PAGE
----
A company developing a super-efficient heat pump for cooling and heating homes has commitments of up to $1.5 million in funding from Long Island investors, according to two people familiar with the negotiations.
ThermoLift Inc., based in the Stony Brook Advanced Energy Research and Technology Center, is refining the technology for a natural-gas-powered heat pump with the goal of sharply cutting home energy costs. An investor and the company's chief executive said the company has commitments for initial funding from the Long Island Angel Network, a group of local investors focused on private, early-stage companies.
The Long Island Angel Network did not confirm the amount, saying the investment would be finalized in mid-April.
The funding comes as local officials have said marketable research coming out of Long Island universities and laboratories is key to creating new companies and jobs.
The ThermoLift device uses natural gas, as well as the energy in heat from the surrounding air, to power itself as it moves heat into or out of a building. Its developers, and scientists at Stony Brook University and Brookhaven National Laboratory who have studied the pump, say its technology achieves greater efficiency than conventional HVAC systems. The pump is based on a German prototype developed in the 1990s.
The Angel funding will go toward developing a version with electronic controls and the ability to cool and heat homes using natural gas, as well as provide hot water, chief executive Paul Schwartz said. He anticipates the prototype will be built within the year, with ThermoLift going to market in three years.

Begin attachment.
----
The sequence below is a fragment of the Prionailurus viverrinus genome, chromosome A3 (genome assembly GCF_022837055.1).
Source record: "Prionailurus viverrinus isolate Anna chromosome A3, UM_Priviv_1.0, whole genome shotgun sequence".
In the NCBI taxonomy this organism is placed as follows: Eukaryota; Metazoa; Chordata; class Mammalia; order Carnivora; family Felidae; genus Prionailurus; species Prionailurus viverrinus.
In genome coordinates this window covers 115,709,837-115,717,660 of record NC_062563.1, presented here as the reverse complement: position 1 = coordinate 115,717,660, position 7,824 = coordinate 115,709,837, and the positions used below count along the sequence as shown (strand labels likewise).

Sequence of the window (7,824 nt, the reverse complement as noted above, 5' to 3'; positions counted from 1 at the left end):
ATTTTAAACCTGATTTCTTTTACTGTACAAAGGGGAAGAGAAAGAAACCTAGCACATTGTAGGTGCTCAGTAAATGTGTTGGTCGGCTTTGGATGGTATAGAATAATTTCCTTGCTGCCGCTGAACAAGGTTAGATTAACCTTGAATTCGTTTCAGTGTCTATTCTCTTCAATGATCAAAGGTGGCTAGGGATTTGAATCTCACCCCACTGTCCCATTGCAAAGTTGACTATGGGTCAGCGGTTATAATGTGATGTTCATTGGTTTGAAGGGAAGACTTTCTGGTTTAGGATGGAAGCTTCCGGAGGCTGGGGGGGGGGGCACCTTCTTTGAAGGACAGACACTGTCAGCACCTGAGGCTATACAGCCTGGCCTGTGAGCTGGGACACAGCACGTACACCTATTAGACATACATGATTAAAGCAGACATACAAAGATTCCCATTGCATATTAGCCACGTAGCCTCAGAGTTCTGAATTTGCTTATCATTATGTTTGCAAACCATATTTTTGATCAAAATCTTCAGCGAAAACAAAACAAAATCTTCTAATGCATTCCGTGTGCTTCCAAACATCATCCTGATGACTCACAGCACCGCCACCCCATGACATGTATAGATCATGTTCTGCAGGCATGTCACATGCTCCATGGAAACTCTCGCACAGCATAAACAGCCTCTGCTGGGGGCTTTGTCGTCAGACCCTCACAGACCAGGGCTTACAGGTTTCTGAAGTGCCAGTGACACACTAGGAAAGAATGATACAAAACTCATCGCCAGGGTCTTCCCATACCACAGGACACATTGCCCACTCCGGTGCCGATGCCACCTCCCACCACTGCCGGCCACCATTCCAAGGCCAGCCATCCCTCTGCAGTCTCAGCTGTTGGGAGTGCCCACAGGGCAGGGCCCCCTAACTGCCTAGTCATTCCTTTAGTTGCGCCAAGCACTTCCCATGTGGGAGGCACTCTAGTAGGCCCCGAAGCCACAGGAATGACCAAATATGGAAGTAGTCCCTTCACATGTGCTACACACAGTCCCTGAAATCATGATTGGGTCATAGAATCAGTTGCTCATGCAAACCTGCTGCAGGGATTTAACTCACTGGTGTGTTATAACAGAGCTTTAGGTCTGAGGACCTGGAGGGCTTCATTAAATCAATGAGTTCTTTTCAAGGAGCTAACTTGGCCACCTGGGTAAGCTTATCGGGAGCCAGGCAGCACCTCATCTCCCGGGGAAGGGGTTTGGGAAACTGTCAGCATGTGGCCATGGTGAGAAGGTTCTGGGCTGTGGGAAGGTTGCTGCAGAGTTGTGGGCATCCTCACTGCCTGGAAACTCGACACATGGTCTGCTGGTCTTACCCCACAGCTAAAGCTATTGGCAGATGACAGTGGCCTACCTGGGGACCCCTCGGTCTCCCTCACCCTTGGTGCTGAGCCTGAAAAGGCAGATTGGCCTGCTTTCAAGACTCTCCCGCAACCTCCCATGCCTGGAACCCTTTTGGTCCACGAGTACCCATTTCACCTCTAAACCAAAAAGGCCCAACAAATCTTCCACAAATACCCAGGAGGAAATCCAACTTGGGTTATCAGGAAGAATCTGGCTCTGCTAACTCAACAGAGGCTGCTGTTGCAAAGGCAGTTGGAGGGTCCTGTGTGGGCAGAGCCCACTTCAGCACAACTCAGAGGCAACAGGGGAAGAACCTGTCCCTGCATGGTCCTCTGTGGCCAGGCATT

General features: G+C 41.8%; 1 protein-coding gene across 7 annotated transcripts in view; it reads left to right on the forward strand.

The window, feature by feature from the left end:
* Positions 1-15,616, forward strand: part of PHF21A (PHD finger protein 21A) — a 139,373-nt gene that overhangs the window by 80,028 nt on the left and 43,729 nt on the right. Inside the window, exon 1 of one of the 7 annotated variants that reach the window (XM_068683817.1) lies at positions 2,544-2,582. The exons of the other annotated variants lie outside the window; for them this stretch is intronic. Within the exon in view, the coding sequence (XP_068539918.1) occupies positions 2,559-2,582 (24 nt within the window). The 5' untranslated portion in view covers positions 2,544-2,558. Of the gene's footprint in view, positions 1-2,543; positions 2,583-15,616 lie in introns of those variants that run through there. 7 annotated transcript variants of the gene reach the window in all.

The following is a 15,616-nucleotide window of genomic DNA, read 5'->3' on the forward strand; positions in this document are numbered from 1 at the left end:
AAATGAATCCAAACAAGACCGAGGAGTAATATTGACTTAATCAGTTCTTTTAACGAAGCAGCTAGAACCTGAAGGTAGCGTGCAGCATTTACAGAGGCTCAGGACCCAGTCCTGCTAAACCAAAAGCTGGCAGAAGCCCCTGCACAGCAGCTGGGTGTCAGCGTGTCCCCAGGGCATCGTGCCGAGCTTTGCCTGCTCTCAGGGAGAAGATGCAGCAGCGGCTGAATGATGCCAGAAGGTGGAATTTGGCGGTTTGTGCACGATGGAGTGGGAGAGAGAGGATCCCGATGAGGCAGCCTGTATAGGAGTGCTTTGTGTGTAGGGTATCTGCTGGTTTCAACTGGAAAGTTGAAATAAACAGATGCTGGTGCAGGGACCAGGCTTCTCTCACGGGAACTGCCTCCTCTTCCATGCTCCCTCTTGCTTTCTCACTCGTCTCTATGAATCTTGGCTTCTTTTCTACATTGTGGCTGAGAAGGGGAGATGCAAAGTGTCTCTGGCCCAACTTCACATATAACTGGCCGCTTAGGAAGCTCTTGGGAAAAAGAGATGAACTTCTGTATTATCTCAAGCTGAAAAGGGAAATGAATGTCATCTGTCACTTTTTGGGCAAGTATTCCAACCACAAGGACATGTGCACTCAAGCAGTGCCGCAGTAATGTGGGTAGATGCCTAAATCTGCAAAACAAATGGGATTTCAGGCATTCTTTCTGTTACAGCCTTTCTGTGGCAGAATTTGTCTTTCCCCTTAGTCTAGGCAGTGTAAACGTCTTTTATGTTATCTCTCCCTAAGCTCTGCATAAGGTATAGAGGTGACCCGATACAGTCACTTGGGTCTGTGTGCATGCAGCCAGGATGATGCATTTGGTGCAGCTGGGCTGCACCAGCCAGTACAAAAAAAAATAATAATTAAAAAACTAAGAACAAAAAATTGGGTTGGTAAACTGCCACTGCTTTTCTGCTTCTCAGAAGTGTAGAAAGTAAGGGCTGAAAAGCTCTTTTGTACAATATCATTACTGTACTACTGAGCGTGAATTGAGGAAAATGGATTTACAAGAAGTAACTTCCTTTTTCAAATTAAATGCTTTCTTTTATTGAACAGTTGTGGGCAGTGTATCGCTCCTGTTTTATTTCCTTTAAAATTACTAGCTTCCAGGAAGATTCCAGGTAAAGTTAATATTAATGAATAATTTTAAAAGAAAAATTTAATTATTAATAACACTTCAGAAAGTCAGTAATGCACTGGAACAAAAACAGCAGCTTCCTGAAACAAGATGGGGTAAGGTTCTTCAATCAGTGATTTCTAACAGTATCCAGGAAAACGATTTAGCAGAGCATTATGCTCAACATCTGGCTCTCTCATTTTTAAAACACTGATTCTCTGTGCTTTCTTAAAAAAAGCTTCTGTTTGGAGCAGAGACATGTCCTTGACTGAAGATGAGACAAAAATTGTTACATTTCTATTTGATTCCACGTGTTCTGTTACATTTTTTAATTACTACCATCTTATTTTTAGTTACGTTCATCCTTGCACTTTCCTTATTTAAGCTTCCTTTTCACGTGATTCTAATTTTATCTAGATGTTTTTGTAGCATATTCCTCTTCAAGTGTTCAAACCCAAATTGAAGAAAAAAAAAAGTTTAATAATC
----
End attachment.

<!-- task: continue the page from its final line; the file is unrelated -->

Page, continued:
"If you were to go out and buy a heater, air conditioner and water heater, [ThermoLift] will be cheaper," Schwartz said. "Our first objective is to save people money."
Schwartz, whose background is in finance, met the inventor of the original pump, German scientist Peter Hofbauer, when the two worked at an automotive technology company in California. Hofbauer is a co-founder of ThermoLift, but not involved in its day-to-day operations.
In 2011, Schwartz left his finance job to pursue ThermoLift full time, and he was able to obtain the last German prototype of the heat pump in existence.
Schwartz said he plans to use the financing to hire three to five employees for engineering and consulting work. So far, he has been aided by Stony Brook professors and contract engineers as he worked toward financing.
ThermoLift also has applied for grants from the Department of Energy and New York State Energy Research and Development Authority.
Scientists at Brookhaven and Stony Brook said the device is promising because it is based on technology that is proven. They said the biggest hurdle for the company could be the innovation required to integrate electronic controls with the mechanical pump.
Bob Catell, an investor in ThermoLift, and the former chief executive of natural gas provider KeySpan Corp., said he saw potential in the business: "The natural gas industry has always been looking for a sort of 'holy grail,' something that can do both heating and cooling . . . and ThermoLift certainly seems to have the ability to do that."